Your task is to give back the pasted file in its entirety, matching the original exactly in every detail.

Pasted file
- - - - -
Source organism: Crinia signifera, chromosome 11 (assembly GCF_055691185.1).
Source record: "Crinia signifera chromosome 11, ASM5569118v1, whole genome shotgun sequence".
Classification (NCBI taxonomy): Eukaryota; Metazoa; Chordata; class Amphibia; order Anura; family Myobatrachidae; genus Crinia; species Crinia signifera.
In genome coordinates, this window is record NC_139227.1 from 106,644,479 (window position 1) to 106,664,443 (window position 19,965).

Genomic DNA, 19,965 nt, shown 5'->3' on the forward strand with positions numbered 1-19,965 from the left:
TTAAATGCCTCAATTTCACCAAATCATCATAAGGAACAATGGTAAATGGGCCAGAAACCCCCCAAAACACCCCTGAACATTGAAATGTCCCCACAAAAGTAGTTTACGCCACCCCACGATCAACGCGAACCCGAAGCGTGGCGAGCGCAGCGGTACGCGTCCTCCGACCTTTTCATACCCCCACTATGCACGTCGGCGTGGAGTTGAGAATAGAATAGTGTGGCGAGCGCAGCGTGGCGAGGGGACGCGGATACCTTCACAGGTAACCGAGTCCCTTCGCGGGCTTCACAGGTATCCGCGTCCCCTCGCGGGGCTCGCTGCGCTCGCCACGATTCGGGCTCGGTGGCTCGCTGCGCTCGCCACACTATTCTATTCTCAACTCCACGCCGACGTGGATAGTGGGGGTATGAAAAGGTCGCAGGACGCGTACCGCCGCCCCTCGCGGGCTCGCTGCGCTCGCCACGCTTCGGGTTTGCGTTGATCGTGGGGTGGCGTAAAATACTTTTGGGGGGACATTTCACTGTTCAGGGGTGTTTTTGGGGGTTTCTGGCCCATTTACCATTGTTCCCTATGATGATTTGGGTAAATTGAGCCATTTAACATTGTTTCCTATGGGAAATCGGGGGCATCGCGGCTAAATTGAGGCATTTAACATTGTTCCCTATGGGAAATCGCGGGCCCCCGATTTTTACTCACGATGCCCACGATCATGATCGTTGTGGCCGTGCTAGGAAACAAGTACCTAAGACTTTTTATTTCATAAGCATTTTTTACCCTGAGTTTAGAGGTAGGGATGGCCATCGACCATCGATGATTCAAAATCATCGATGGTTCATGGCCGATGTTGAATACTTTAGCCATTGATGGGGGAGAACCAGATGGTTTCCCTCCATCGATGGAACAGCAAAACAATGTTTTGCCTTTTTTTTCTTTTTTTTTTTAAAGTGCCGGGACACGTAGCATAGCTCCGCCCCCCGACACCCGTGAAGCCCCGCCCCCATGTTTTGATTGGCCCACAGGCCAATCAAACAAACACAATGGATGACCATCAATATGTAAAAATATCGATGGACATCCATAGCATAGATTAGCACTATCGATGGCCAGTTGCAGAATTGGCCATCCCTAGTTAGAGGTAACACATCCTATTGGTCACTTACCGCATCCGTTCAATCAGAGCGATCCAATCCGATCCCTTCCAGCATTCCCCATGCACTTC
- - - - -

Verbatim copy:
Source organism: Crinia signifera, chromosome 11 (assembly GCF_055691185.1).
Source record: "Crinia signifera chromosome 11, ASM5569118v1, whole genome shotgun sequence".
Classification (NCBI taxonomy): Eukaryota; Metazoa; Chordata; class Amphibia; order Anura; family Myobatrachidae; genus Crinia; species Crinia signifera.
In genome coordinates, this window is record NC_139227.1 from 106,644,479 (window position 1) to 106,664,443 (window position 19,965).

Genomic DNA, 19,965 nt, shown 5'->3' on the forward strand with positions numbered 1-19,965 from the left:
TTAAATGCCTCAATTTCACCAAATCATCATAAGGAACAATGGTAAATGGGCCAGAAACCCCCCAAAACACCCCTGAACATTGAAATGTCCCCACAAAAGTAGTTTACGCCACCCCACGATCAACGCGAACCCGAAGCGTGGCGAGCGCAGCGGTACGCGTCCTCCGACCTTTTCATACCCCCACTATGCACGTCGGCGTGGAGTTGAGAATAGAATAGTGTGGCGAGCGCAGCGTGGCGAGGGGACGCGGATACCTTCACAGGTAACCGAGTCCCTTCGCGGGCTTCACAGGTATCCGCGTCCCCTCGCGGGGCTCGCTGCGCTCGCCACGATTCGGGCTCGGTGGCTCGCTGCGCTCGCCACACTATTCTATTCTCAACTCCACGCCGACGTGGATAGTGGGGGTATGAAAAGGTCGCAGGACGCGTACCGCCGCCCCTCGCGGGCTCGCTGCGCTCGCCACGCTTCGGGTTTGCGTTGATCGTGGGGTGGCGTAAAATACTTTTGGGGGGACATTTCACTGTTCAGGGGTGTTTTTGGGGGTTTCTGGCCCATTTACCATTGTTCCCTATGATGATTTGGGTAAATTGAGCCATTTAACATTGTTTCCTATGGGAAATCGGGGGCATCGCGGCTAAATTGAGGCATTTAACATTGTTCCCTATGGGAAATCGCGGGCCCCCGATTTTTACTCACGATGCCCACGATCATGATCGTTGTGGCCGTGCTAGGAAACAAGTACCTAAGACTTTTTATTTCATAAGCATTTTTTACCCTGAGTTTAGAGGTAGGGATGGCCATCGACCATCGATGATTCAAAATCATCGATGGTTCATGGCCGATGTTGAATACTTTAGCCATTGATGGGGGAGAACCAGATGGTTTCCCTCCATCGATGGAACAGCAAAACAATGTTTTGCCTTTTTTTTCTTTTTTTTTTTAAAGTGCCGGGACACGTAGCATAGCTCCGCCCCCCGACACCCGTGAAGCCCCGCCCCCATGTTTTGATTGGCCCACAGGCCAATCAAACAAACACAATGGATGACCATCAATATGTAAAAATATCGATGGACATCCATAGCATAGATTAGCACTATCGATGGCCAGTTGCAGAATTGGCCATCCCTAGTTAGAGGTAACACATCCTATTGGTCACTTACCGCATCCGTTCAATCAGAGCGATCCAATCCGATCCCTTCCAGCATTCCCCATGCACTTC